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Wednesday, August 24, 2011

Happy birthday, Ray Bradbury!

One of my dirtiest personal secrets is: I was a nerd. (Some of you are rolling you’re eyes like, “Was? As in, no longer? Huh.”) I was a total nerd; I was happiest being left alone, with my dog, Dynamite (Come on. I was eight when I named her.), reading. Voraciously, obsessively reading. Reading anything and everything, from Mad Magazine to Hunter S. Thompson to Harriet The Spy to Chekhov. I was the kind of nerdling whom librarians adored, as I systematically read my way through bookshelves.
I’m thinking of this, because I recently read an inspiring essay by Ray Bradbury, on how and why he became the wonderful writer he is today. [The essay can be found in Sean Manning’s Bound to Last: 30 Writers on Their Most Cherished Book, Philadelphia: Da Capo Press, 2010.]
 Also, Bradbury just celebrated his 91st birthday and he shows no signs of slowing down and I have a total crush on him. (I know, so weird: my thing for younger men is well-known, but I would totally break my own rule for Ray. Call me!)  As a nerd, I went through the usual nerd-infatuation period with Ray Bradbury wherein you devour everything he wrote…and then become slightly depressed, because you’ve just read everything he wrote and you need him to write more great short stories right. Now.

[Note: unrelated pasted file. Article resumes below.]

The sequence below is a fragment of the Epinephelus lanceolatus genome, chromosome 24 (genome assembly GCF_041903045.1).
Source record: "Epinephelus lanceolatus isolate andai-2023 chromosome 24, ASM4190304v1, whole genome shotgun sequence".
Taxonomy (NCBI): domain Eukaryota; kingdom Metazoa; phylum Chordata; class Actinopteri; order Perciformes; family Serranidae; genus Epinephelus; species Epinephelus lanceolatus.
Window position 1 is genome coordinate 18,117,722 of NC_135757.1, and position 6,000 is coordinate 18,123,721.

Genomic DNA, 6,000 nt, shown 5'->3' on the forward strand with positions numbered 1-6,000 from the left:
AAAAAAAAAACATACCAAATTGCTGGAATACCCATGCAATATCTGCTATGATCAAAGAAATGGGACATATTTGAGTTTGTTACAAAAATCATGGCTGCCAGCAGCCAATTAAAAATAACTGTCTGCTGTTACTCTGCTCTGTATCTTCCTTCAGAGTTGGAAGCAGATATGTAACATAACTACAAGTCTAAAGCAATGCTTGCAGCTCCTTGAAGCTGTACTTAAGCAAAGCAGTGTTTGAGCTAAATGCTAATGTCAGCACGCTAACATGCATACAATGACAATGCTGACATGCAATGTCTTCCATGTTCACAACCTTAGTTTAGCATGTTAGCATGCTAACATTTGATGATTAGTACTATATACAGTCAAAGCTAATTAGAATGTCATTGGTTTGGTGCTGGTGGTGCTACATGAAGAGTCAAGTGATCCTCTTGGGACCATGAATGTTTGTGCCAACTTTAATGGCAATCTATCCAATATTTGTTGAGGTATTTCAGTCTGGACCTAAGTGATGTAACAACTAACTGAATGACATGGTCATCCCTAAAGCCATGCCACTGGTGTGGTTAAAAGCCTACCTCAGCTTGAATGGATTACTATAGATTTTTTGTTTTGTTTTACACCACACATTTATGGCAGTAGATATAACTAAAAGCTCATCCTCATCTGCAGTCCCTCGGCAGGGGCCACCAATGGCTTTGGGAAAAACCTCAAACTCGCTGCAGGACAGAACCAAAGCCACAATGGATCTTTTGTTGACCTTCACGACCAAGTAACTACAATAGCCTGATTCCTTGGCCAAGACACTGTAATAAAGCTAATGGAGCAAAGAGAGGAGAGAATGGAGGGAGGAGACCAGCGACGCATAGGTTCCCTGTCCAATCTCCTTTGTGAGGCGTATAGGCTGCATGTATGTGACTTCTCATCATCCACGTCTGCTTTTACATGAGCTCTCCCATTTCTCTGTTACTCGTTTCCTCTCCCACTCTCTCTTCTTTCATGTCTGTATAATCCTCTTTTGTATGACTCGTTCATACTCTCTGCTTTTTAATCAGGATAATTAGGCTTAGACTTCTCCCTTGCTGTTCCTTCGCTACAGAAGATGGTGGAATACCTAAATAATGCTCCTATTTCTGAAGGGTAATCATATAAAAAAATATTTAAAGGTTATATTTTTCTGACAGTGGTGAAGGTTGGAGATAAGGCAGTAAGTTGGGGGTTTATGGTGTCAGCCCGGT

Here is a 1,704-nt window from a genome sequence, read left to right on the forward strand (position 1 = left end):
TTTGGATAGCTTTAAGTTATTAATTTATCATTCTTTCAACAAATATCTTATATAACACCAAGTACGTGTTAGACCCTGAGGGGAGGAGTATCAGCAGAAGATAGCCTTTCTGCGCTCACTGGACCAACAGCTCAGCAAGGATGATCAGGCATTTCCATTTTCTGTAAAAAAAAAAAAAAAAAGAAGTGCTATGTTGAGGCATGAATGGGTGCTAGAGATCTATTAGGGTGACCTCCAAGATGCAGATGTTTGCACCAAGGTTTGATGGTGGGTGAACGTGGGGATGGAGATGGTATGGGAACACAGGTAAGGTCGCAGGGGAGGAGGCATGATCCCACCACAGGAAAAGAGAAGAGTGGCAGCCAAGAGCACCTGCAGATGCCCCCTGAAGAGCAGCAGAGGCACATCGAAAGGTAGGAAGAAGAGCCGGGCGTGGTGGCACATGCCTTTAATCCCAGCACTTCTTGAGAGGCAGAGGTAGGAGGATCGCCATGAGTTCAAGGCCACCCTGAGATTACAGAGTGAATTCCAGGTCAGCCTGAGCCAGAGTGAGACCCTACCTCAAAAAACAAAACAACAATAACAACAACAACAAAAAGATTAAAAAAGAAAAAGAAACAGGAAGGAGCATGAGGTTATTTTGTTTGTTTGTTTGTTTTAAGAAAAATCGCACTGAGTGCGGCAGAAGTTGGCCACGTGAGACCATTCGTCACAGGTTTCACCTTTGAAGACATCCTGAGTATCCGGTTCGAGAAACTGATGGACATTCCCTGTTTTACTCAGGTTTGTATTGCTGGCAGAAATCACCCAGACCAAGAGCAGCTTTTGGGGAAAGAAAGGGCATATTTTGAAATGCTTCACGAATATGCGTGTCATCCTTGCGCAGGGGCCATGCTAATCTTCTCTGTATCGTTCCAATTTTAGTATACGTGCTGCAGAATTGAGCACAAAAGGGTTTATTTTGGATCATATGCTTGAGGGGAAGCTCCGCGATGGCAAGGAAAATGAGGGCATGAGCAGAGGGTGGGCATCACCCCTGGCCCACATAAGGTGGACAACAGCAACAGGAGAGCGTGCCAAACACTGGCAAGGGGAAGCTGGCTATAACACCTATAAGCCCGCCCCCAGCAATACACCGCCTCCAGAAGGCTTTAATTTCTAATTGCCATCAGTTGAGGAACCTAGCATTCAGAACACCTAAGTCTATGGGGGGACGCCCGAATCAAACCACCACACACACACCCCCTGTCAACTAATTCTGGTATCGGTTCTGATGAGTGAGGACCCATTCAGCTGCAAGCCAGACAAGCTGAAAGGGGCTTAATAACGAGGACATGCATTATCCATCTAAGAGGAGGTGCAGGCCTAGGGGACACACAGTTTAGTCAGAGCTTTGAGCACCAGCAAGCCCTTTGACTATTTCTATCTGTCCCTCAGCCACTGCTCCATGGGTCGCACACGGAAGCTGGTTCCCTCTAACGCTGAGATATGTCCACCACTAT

In the essay, Bradbury discusses his childhood in Depression-era Waukegan, Illinois. Crucially, he makes scant mention of the fact that there was no money…because he had 1) books and 2) his Aunt Neva, a costume-designer and general artist, who developed his imagination. She loved him, encouraged him and gave him the life-long gift of a rich imagination: the ability to see the world differently.
I’m thinking about this today because...times are tough, kid. People are watching their lifestyles go “pop!” I have a lot of clients who can’t believe that this is their life. Which is why imagination, and the hope, the inspiration it provides to get through tough times and work for something better, is more important than ever. As Ms. Dickinson said: “Hope is the thing with feathers.” I’m a creativity yenta; I’m here to help you, the client, figure out what it is you want out of life…and then help you create a realistic (if ambitious) plan to achieve that. What I’m not here to do is to tell you to lower your expectations, to tell you: “Well, there’s a reason they call it ‘work',” and imply that happiness is overrated, or that you’re being childish for wanting to live a life of meaning, while paying the bills.Yeah,  f**k that noise; I’ll leave that to the morons politicians making political hay with people’s lives.
Ray Bradbury, at 91 (91! Love. Him!) is still living a rich, vibrant, passionate life due to the lessons he learned as a child in the Depression. Lessons he learned from books and from a woman with the courage to take his dreams seriously. That’s an excellent lesson for all of us to learn… 

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